WASHINGTON — Around 4:30 p.m. Saturday, in the 157th game of the season, with a playoff spot in sight against the worst team in the league, a backup infielder went to the mound to take the final out of the eighth inning with the Phillies .
More like a fever dream.
But life moves pretty fast, especially in the final leg of a baseball playoff chase. A few minutes past 8 p.m. after the impotent Phillies absorbed a 13-4 thump in the opener of a day-night doubleheader and slipped into a tie for the final National League wild card, Kyle Schwarber was circling the bases for their fifth home run of an 8-2 loss of the Washington Nationals.
Who knows what Sunday will bring? Except of course more rain.
“All year I’ve been saying they’re resilient and they’ll come back and fight,” Phillies interim manager Rob Thomson said between games. “And they do.”
OK, so here’s the state of affairs: With four games remaining, the Phillies have a half-game lead over the Brewers pending the result of Saturday night’s Milwaukee game against the Miami Marlins. But the Phillies also own a tiebreaker over the Brewers since they won the season series.
Any combination of four Phillies wins or Brewers losses sends the Phillies into the playoffs for the first time since 2011.
It didn’t have to be that difficult. According to FanGraphs, with 20 games remaining and a 96.3 percent chance of making the playoffs on Sept. 14, the Phillies were 4½ games ahead of the Brewers. They then lost 11 of 16 games to make it nearly a dead heat in the waning days of the season.
A swaying Jenga tower would seem less precarious.
The weather also plays a role now. Teams were supposed to play a doubleheader on Friday, but the nightcap was washed away. The teams played two games on Saturday, but the prognosis for Sunday is ominous.
If the Phillies and Nationals are unable to complete their streak, they may have to meet in Washington on Thursday, a day after the end of the regular season and a day before Game 1 of the best-of-three wild card round.
Then log the doubleheader opening blowout as one of the Phillies’ costliest losses of the season. It was also one of her more humbling ones.
Kyle Gibson gave up seven runs in six innings, including homers against Luke Voit and Joey Meneses. But the defense didn’t do him any favors. Third baseman Alec Bohm, in particular, attempted to smash Meneses’ shot over the line, converting it into a three-run double.
“Normally he’s going to make this game,” Thomson said. “He just got a bad report for a transfer, hookball. He just got a late break to do it. He should have put it down if he could.”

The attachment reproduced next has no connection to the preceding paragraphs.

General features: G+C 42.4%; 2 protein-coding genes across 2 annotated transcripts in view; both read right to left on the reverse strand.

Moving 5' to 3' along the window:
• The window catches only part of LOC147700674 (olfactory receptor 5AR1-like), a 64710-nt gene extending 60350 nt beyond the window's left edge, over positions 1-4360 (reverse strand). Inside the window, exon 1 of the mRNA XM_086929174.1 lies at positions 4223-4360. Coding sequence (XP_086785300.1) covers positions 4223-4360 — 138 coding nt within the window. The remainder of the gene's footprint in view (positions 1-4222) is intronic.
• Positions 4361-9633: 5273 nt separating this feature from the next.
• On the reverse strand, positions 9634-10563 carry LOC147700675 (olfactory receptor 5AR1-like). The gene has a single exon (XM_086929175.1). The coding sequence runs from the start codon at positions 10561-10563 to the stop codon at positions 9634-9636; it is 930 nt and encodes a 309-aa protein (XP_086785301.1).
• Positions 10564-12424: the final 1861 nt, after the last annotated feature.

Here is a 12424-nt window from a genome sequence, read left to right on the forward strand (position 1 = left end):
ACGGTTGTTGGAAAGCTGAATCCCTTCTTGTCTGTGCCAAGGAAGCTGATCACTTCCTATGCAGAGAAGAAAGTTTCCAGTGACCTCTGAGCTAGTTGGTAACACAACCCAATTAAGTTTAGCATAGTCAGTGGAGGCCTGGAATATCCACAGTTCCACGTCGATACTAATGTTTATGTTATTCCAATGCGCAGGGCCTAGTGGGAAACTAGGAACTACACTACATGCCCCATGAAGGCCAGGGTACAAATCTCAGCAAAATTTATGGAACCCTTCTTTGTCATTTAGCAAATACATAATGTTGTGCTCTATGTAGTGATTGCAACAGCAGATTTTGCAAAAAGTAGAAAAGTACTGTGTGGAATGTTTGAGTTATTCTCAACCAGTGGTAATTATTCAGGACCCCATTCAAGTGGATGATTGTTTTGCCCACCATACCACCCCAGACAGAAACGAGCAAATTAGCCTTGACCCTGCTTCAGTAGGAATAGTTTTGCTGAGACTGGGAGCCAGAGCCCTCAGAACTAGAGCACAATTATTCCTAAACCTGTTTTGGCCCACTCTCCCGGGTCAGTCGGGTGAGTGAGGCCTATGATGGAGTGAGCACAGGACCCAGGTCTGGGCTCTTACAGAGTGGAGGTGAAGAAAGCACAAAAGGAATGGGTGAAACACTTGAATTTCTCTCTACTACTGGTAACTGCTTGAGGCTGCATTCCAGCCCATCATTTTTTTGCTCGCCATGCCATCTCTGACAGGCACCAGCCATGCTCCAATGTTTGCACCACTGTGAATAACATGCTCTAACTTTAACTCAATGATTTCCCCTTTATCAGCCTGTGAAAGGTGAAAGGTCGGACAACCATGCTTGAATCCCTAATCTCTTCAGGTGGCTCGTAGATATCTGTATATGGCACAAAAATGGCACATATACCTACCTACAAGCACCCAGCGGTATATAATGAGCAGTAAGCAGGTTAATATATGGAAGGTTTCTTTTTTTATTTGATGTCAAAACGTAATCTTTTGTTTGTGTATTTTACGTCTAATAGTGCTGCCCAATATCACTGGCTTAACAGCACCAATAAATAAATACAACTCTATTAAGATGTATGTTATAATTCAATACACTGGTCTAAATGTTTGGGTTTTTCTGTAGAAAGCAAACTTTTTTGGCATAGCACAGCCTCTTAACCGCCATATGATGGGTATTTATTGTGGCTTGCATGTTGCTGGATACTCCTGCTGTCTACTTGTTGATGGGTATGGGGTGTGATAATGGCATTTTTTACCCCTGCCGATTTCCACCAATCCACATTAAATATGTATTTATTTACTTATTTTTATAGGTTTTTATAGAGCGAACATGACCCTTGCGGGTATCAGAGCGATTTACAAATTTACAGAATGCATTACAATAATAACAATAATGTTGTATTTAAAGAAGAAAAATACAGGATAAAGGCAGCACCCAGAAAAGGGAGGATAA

Considering the stakes, it felt like a mistake that happens to players who press. The Phillies have made these mistakes in abundance over the past few weeks and years.
“They want to win games and get in. That’s not panic for me,” Thomson said. “I don’t feel panic. I can feel a group that really wants to make the playoffs.”
The Phillies sure have a fun way of showing it.
It helped facing Nationals right-hander Tommy Romero in the nightcap. Romero made his fourth major league appearance and second start, and set a Nationals record by conceding five home runs. Schwarber set the tone by hitting the game’s second pitch into the second deck in right field.
Bohm, Brandon Marsh and Matt Vierling went deep in the third inning to build a 6-0 lead before Schwarber hit his league-leading 44th homer in the fourth, surpassing Chuck Klein in 1929 for most homers in a season by a Phillies outfielder.
The Phillies also got an excellent points start from Noah Syndergaard, who returned to the rotation and shut out the Nationals for 5⅔ innings.
So, no, all was not lost when Nick Maton went on the mound nine runs down in the first game. But the Phillies better, they sink no worse than that in the next four games.
“Of course, when it’s late and we’re making our own destiny, it’s frustrating,” Gibson said. “But still, when we win the games we should win, we control our own destiny.
“If we get going here and get a bit more consistent and are the team we know we are, we still see our chances as good.”
With an out in the first inning of the first game, Bryce Harper communicated with Schwarber to stage a double steal that resulted in a run.
Harper lifted off first base to draw a throw from catcher Riley Adams. As Adams threw for second, Schwarber ran home and hit a throw back at the plate.
It worked. But it was risky, and Thomson didn’t sound too enthusiastic.
“I trust them,” Thomson said. “But we’ll talk about it.”
After allowing four straight home runs on July 2, Gibson had a 2.80 ERA and gave up four total home runs in his next nine starts. In six starts since then, he’s had a 9.73 ERA and allowed seven home runs.
Over time, Gibson may have answers as to what went wrong. At the moment he is helpless.
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“I don’t think the pitching coaches [know] neither,” said Gibson, who will be a free agent after the season. “I sat and talked [director of pitching Brian] chaplain and [pitching coach] Caleb Cotham, the catchers, everyone.
“It’s been a frustrating month I think for almost every one of my starts. I do not know why. That was probably the most frustrating thing, sitting there doing these deep dives and just getting nothing.”